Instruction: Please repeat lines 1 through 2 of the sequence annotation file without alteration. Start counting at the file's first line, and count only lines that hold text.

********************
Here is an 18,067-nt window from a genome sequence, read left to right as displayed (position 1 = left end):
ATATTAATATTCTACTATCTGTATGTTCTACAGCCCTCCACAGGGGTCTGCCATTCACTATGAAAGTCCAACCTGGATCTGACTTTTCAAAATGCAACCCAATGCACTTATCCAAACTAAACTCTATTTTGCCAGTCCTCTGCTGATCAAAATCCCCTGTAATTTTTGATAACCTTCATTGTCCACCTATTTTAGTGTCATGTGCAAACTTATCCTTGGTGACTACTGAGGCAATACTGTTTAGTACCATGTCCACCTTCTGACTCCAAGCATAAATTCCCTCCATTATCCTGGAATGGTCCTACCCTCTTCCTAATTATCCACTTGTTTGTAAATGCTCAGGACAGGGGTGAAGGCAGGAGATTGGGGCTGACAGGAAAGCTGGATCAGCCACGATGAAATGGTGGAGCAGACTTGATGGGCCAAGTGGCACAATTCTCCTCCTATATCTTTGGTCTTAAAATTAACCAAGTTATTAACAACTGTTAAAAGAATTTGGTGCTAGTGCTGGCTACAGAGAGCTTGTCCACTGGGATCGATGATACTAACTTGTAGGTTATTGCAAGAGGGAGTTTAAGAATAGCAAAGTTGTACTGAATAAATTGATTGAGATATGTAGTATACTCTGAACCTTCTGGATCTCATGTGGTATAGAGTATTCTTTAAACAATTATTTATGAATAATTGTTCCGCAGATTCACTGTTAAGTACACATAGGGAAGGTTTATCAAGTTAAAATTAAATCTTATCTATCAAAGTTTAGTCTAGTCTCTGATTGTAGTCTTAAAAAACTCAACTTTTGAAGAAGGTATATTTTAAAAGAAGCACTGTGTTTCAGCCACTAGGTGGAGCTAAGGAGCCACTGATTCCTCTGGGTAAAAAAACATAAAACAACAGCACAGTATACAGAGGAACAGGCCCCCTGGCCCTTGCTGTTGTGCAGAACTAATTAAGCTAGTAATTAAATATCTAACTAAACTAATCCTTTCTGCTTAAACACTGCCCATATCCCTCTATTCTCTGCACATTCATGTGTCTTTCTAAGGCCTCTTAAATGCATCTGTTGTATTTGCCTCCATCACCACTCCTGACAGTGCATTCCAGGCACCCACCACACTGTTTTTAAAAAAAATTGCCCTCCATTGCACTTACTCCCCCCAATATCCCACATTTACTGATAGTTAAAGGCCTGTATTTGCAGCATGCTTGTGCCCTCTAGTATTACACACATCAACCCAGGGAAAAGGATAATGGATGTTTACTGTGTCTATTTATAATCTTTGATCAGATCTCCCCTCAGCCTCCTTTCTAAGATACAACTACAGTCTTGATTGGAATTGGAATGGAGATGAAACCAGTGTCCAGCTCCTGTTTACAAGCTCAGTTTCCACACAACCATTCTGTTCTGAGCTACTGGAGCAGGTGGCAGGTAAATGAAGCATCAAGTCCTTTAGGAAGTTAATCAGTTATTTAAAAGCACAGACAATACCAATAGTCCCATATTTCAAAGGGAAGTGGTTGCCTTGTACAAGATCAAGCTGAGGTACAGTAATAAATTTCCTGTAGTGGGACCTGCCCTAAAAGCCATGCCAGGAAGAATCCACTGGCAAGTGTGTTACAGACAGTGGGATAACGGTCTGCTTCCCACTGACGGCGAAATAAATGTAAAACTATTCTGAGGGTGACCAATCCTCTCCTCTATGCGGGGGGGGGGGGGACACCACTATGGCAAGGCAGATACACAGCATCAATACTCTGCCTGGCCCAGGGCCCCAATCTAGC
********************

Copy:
Here is an 18,067-nt window from a genome sequence, read left to right as displayed (position 1 = left end):
ATATTAATATTCTACTATCTGTATGTTCTACAGCCCTCCACAGGGGTCTGCCATTCACTATGAAAGTCCAACCTGGATCTGACTTTTCAAAATGCAACCCAATGCACTTATCCAAACTAAACTCTATTTTGCCAGTCCTCTGCTGATCAAAATCCCCTGTAATTTTTGATAACCTTCATTGTCCACCTATTTTAGTGTCATGTGCAAACTTATCCTTGGTGACTACTGAGGCAATACTGTTTAGTACCATGTCCACCTTCTGACTCCAAGCATAAATTCCCTCCATTATCCTGGAATGGTCCTACCCTCTTCCTAATTATCCACTTGTTTGTAAATGCTCAGGACAGGGGTGAAGGCAGGAGATTGGGGCTGACAGGAAAGCTGGATCAGCCACGATGAAATGGTGGAGCAGACTTGATGGGCCAAGTGGCACAATTCTCCTCCTATATCTTTGGTCTTAAAATTAACCAAGTTATTAACAACTGTTAAAAGAATTTGGTGCTAGTGCTGGCTACAGAGAGCTTGTCCACTGGGATCGATGATACTAACTTGTAGGTTATTGCAAGAGGGAGTTTAAGAATAGCAAAGTTGTACTGAATAAATTGATTGAGATATGTAGTATACTCTGAACCTTCTGGATCTCATGTGGTATAGAGTATTCTTTAAACAATTATTTATGAATAATTGTTCCGCAGATTCACTGTTAAGTACACATAGGGAAGGTTTATCAAGTTAAAATTAAATCTTATCTATCAAAGTTTAGTCTAGTCTCTGATTGTAGTCTTAAAAAACTCAACTTTTGAAGAAGGTATATTTTAAAAGAAGCACTGTGTTTCAGCCACTAGGTGGAGCTAAGGAGCCACTGATTCCTCTGGGTAAAAAAACATAAAACAACAGCACAGTATACAGAGGAACAGGCCCCCTGGCCCTTGCTGTTGTGCAGAACTAATTAAGCTAGTAATTAAATATCTAACTAAACTAATCCTTTCTGCTTAAACACTGCCCATATCCCTCTATTCTCTGCACATTCATGTGTCTTTCTAAGGCCTCTTAAATGCATCTGTTGTATTTGCCTCCATCACCACTCCTGACAGTGCATTCCAGGCACCCACCACACTGTTTTTAAAAAAAATTGCCCTCCATTGCACTTACTCCCCCCAATATCCCACATTTACTGATAGTTAAAGGCCTGTATTTGCAGCATGCTTGTGCCCTCTAGTATTACACACATCAACCCAGGGAAAAGGATAATGGATGTTTACTGTGTCTATTTATAATCTTTGATCAGATCTCCCCTCAGCCTCCTTTCTAAGATACAACTACAGTCTTGATTGGAATTGGAATGGAGATGAAACCAGTGTCCAGCTCCTGTTTACAAGCTCAGTTTCCACACAACCATTCTGTTCTGAGCTACTGGAGCAGGTGGCAGGTAAATGAAGCATCAAGTCCTTTAGGAAGTTAATCAGTTATTTAAAAGCACAGACAATACCAATAGTCCCATATTTCAAAGGGAAGTGGTTGCCTTGTACAAGATCAAGCTGAGGTACAGTAATAAATTTCCTGTAGTGGGACCTGCCCTAAAAGCCATGCCAGGAAGAATCCACTGGCAAGTGTGTTACAGACAGTGGGATAACGGTCTGCTTCCCACTGACGGCGAAATAAATGTAAAACTATTCTGAGGGTGACCAATCCTCTCCTCTATGCGGGGGGGGGGGGGACACCACTATGGCAAGGCAGATACACAGCATCAATACTCTGCCTGGCCCAGGGCCCCAATCTAGC